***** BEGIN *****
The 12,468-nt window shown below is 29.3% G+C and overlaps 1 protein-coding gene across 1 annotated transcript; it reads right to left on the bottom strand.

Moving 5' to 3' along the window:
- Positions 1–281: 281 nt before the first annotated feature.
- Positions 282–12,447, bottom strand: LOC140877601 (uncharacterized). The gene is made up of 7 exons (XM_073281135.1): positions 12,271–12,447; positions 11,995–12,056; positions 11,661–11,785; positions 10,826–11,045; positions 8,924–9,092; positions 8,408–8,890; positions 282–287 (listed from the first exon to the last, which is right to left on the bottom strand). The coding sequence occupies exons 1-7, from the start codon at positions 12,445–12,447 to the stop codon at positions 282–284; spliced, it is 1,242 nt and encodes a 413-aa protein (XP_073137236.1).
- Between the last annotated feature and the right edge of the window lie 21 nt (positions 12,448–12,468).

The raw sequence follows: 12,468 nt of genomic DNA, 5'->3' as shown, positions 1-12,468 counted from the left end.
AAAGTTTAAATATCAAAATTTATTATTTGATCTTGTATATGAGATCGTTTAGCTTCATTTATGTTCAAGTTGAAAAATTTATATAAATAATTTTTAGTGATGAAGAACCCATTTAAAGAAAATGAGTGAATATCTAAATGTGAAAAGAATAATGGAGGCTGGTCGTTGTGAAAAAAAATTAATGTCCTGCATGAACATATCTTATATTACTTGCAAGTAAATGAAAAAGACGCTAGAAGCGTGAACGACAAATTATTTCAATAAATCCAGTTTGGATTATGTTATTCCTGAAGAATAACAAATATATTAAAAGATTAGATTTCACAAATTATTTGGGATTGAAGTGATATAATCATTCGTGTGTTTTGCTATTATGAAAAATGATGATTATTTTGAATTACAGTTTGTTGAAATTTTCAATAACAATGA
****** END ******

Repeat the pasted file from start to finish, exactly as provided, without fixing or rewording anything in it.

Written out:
The 12,468-nt window shown below is 29.3% G+C and overlaps 1 protein-coding gene across 1 annotated transcript; it reads right to left on the bottom strand.

Moving 5' to 3' along the window:
- Positions 1–281: 281 nt before the first annotated feature.
- Positions 282–12,447, bottom strand: LOC140877601 (uncharacterized). The gene is made up of 7 exons (XM_073281135.1): positions 12,271–12,447; positions 11,995–12,056; positions 11,661–11,785; positions 10,826–11,045; positions 8,924–9,092; positions 8,408–8,890; positions 282–287 (listed from the first exon to the last, which is right to left on the bottom strand). The coding sequence occupies exons 1-7, from the start codon at positions 12,445–12,447 to the stop codon at positions 282–284; spliced, it is 1,242 nt and encodes a 413-aa protein (XP_073137236.1).
- Between the last annotated feature and the right edge of the window lie 21 nt (positions 12,448–12,468).

The raw sequence follows: 12,468 nt of genomic DNA, 5'->3' as shown, positions 1-12,468 counted from the left end.
AAAGTTTAAATATCAAAATTTATTATTTGATCTTGTATATGAGATCGTTTAGCTTCATTTATGTTCAAGTTGAAAAATTTATATAAATAATTTTTAGTGATGAAGAACCCATTTAAAGAAAATGAGTGAATATCTAAATGTGAAAAGAATAATGGAGGCTGGTCGTTGTGAAAAAAAATTAATGTCCTGCATGAACATATCTTATATTACTTGCAAGTAAATGAAAAAGACGCTAGAAGCGTGAACGACAAATTATTTCAATAAATCCAGTTTGGATTATGTTATTCCTGAAGAATAACAAATATATTAAAAGATTAGATTTCACAAATTATTTGGGATTGAAGTGATATAATCATTCGTGTGTTTTGCTATTATGAAAAATGATGATTATTTTGAATTACAGTTTGTTGAAATTTTCAATAACAATGA